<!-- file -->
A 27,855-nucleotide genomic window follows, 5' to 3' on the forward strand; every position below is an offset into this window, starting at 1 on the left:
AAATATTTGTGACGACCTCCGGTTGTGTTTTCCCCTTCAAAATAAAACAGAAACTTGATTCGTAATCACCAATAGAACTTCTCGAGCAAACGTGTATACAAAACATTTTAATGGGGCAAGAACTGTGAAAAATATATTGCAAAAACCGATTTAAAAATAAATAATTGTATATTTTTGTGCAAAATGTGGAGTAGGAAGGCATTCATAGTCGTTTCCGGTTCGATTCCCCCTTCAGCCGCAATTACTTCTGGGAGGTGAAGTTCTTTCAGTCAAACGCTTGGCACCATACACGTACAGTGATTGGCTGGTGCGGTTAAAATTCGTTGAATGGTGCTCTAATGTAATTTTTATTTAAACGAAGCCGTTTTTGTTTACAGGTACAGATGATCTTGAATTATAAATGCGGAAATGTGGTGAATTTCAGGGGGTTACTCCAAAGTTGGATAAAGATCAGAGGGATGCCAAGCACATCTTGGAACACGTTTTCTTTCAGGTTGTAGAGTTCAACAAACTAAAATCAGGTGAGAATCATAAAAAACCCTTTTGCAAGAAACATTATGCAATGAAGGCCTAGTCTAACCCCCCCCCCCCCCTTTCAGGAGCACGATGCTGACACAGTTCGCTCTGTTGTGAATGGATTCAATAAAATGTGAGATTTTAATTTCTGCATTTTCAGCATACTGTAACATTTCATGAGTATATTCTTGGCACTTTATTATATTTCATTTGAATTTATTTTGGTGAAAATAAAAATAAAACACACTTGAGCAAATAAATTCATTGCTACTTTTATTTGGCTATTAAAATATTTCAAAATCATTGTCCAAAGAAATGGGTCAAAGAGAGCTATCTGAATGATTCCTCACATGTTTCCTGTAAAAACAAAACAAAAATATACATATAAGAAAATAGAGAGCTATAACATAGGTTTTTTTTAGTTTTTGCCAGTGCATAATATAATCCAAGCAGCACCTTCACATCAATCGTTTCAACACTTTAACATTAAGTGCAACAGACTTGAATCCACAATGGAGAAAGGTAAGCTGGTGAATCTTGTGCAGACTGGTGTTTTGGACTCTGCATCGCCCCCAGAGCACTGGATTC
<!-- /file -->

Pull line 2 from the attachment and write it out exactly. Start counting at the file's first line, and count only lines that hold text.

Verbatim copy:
AAATATTTGTGACGACCTCCGGTTGTGTTTTCCCCTTCAAAATAAAACAGAAACTTGATTCGTAATCACCAATAGAACTTCTCGAGCAAACGTGTATACAAAACATTTTAATGGGGCAAGAACTGTGAAAAATATATTGCAAAAACCGATTTAAAAATAAATAATTGTATATTTTTGTGCAAAATGTGGAGTAGGAAGGCATTCATAGTCGTTTCCGGTTCGATTCCCCCTTCAGCCGCAATTACTTCTGGGAGGTGAAGTTCTTTCAGTCAAACGCTTGGCACCATACACGTACAGTGATTGGCTGGTGCGGTTAAAATTCGTTGAATGGTGCTCTAATGTAATTTTTATTTAAACGAAGCCGTTTTTGTTTACAGGTACAGATGATCTTGAATTATAAATGCGGAAATGTGGTGAATTTCAGGGGGTTACTCCAAAGTTGGATAAAGATCAGAGGGATGCCAAGCACATCTTGGAACACGTTTTCTTTCAGGTTGTAGAGTTCAACAAACTAAAATCAGGTGAGAATCATAAAAAACCCTTTTGCAAGAAACATTATGCAATGAAGGCCTAGTCTAACCCCCCCCCCCCCCTTTCAGGAGCACGATGCTGACACAGTTCGCTCTGTTGTGAATGGATTCAATAAAATGTGAGATTTTAATTTCTGCATTTTCAGCATACTGTAACATTTCATGAGTATATTCTTGGCACTTTATTATATTTCATTTGAATTTATTTTGGTGAAAATAAAAATAAAACACACTTGAGCAAATAAATTCATTGCTACTTTTATTTGGCTATTAAAATATTTCAAAATCATTGTCCAAAGAAATGGGTCAAAGAGAGCTATCTGAATGATTCCTCACATGTTTCCTGTAAAAACAAAACAAAAATATACATATAAGAAAATAGAGAGCTATAACATAGGTTTTTTTTAGTTTTTGCCAGTGCATAATATAATCCAAGCAGCACCTTCACATCAATCGTTTCAACACTTTAACATTAAGTGCAACAGACTTGAATCCACAATGGAGAAAGGTAAGCTGGTGAATCTTGTGCAGACTGGTGTTTTGGACTCTGCATCGCCCCCAGAGCACTGGATTC